The single leg flag 150 also includes a tip 158 at an end of a lower portion 153 of the flag 150. The tip 158 protrudes into slots 143 and 145 respectively formed in each of the plates 142 and 144. The slots 143 and 145 in the two plates 142 and 144 must be large enough to accommodate the flag tip 158 as the flag 150 rotates due to travel of the sheet of media 102 along the processing path 100. However, the slots 143 and 145 should also be small enough that the required heating and pressing of the sheet of media 102 by the two plates 142 and 144 is uniformly achieved to, for example, accurately and consistently solidify an image onto the sheet of media 102. The pressure plate 142 and heating plate 144 are both relatively small. Each of the pressure plate 142 and the heating plate 144 is, for example, approximately three inches long, and lies in the direction of the processing path 100. Accordingly, the length of the slots 143 and 145 and the corresponding length of the single leg flag 150 are limited.

As shown more particularly in FIGS. 1 and 2, the single leg flag 150 operates In conjunction with a sensor 160 that indicates a location or position of the sheet of media 102 along the processing path 100 according to the rotational position of the flag 150. Such a sensor 160 may be, for example, an optical sensor that has its path of light broken or obstructed when the single leg flag 150 rotates as the sheet of media 102 proceeds in a direction A along the processing path 100.

Thus, when the flag 150 is at rest, the sensor 160 is fully exposed and light is readily transmitted to the sensor 160. However, as the sheet of media 102 travels along the processing path 100 and the flag 150 rotates, the path of light to the sensor 160 eventually becomes fully blocked by the rotation of the flag 150. As a result, the location or position of the sheet of media 102 along the processing path 100 may be determined. Once the sheet of media 102 has moved past the flag 150, the flag 150 reverts to its at-rest position by gravity, or, for example, in view of some other biasing force. Once the flag 150 has reverted to its at-rest position, the sensor 160 is again fully exposed. By determining the location or position of the sheet of media 102 in this manner, a processing stage may be Indicated as complete, and/or a subsequent processing stage may be authorized to begin.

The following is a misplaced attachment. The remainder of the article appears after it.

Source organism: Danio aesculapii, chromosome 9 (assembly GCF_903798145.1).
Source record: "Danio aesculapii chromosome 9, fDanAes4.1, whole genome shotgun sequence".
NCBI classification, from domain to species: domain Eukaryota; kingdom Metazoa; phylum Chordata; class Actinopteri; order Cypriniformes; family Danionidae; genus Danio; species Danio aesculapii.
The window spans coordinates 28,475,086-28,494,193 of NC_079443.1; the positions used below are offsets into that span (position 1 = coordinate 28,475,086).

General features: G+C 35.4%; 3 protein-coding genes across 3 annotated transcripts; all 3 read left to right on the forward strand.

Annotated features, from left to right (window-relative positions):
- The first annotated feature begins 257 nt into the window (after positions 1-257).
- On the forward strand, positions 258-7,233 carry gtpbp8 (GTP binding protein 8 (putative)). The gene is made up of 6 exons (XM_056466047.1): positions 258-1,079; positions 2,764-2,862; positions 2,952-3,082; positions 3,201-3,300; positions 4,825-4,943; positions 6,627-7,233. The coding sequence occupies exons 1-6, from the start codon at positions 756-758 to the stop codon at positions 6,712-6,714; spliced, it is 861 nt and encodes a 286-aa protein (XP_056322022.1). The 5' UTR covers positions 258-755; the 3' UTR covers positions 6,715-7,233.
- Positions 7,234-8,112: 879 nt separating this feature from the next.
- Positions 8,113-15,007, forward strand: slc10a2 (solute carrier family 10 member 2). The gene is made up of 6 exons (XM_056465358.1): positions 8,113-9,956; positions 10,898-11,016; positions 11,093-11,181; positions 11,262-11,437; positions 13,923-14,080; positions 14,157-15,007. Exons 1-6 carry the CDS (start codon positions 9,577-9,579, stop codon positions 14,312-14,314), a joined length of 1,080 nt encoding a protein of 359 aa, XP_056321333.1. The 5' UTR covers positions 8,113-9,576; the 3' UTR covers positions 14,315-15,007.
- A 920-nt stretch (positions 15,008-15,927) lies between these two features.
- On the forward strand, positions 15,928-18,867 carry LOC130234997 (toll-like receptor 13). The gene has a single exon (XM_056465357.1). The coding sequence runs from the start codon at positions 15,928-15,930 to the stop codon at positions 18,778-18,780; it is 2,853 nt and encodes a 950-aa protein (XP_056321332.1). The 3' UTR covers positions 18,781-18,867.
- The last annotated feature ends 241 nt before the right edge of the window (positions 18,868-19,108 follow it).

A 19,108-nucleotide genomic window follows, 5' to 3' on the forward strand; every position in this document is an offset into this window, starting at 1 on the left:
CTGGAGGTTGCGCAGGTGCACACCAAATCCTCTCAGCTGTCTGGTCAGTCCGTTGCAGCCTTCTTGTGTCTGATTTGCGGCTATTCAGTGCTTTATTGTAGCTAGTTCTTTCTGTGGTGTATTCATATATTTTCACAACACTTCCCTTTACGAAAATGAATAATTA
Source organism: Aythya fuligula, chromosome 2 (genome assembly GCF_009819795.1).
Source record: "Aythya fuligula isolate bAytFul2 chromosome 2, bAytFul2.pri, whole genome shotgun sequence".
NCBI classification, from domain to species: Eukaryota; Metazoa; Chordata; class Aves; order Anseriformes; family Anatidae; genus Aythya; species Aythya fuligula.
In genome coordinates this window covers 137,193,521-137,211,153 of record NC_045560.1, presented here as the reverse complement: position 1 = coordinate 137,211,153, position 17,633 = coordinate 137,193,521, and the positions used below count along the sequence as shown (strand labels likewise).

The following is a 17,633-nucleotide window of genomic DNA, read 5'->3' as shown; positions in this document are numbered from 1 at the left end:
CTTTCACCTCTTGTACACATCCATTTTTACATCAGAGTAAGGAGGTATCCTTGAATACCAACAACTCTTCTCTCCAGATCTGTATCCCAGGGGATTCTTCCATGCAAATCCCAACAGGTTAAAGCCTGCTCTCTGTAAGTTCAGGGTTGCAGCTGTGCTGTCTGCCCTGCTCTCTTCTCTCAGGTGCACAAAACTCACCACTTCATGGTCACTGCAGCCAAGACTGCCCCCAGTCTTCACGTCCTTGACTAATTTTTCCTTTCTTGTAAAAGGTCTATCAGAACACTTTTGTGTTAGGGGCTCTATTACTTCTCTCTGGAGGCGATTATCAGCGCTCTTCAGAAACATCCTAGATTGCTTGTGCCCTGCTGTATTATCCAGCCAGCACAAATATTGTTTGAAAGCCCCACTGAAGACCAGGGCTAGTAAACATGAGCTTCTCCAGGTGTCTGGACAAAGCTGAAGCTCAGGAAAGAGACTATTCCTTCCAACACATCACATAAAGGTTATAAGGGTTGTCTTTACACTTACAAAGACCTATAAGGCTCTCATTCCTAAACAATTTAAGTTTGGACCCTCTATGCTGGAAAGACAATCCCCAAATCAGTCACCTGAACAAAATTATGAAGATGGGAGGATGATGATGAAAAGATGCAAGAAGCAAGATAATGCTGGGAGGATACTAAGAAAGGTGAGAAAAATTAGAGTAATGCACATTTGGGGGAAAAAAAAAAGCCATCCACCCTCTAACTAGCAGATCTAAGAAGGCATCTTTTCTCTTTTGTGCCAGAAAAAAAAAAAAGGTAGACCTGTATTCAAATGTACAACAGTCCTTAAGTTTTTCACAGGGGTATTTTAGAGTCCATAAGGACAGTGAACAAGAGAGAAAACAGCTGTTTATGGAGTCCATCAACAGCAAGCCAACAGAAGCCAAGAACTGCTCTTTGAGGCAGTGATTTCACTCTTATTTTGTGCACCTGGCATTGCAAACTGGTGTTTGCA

As the sheet of media 102 travels along the processing path 100, however, media jams may occur. When a media jam occurs in the processing path 100, a full rotation of the single-leg flag 150 in the direction A of the processing path 100 may or may not be completely achieved. If the single leg flag 150 has been fully rotated when the jam occurs, then the sensor 160 is triggered and the downstream processing functions may have begun without the sheet of media 102 being available to receive the desired downstream processing. Thus, unnecessary use of the downstream printing and/or copying equipment may occur. If the single leg flag 150 has been only partially rotated and the sensor 150 has not yet been fully triggered, then the processing that was being performed at the time of the jam may continue to repeat itself, causing unnecessary wear and tear on the equipment and increasing the difficulty of clearing the jam. Typically, substantially all processing functions will be terminated until the jammed media is removed. Thus, when a media jam occurs, it becomes imperative that the jammed media be removed from the processing path to permit copying and/or printing to occur and to achieve the desired copied, scanned and/or printed final product.

To remove a media jam in such a conventional copying and/or printer device, an operator may have to pull the sheet of media 102 in the direction B which is opposite that of the Intended processing path 100 direction A. FIG. 3 shows, however, that removing a jammed sheet of media in this manner often results in tearing the sheet of media 102, as the tip 158 of the flag 150 forces the sheet of media 102 into the slot 145 of the lower plate 144. Further, the flag 1 So may also break due to pulling the sheet of media 102 against the flag 150, which resists rotation in the direction B once the flag 150 has returned to its rest position and engaged the stop 156. For example, the flags 150 are particularly prone to breakage when the flags 150 are made of plastic, as is common practice.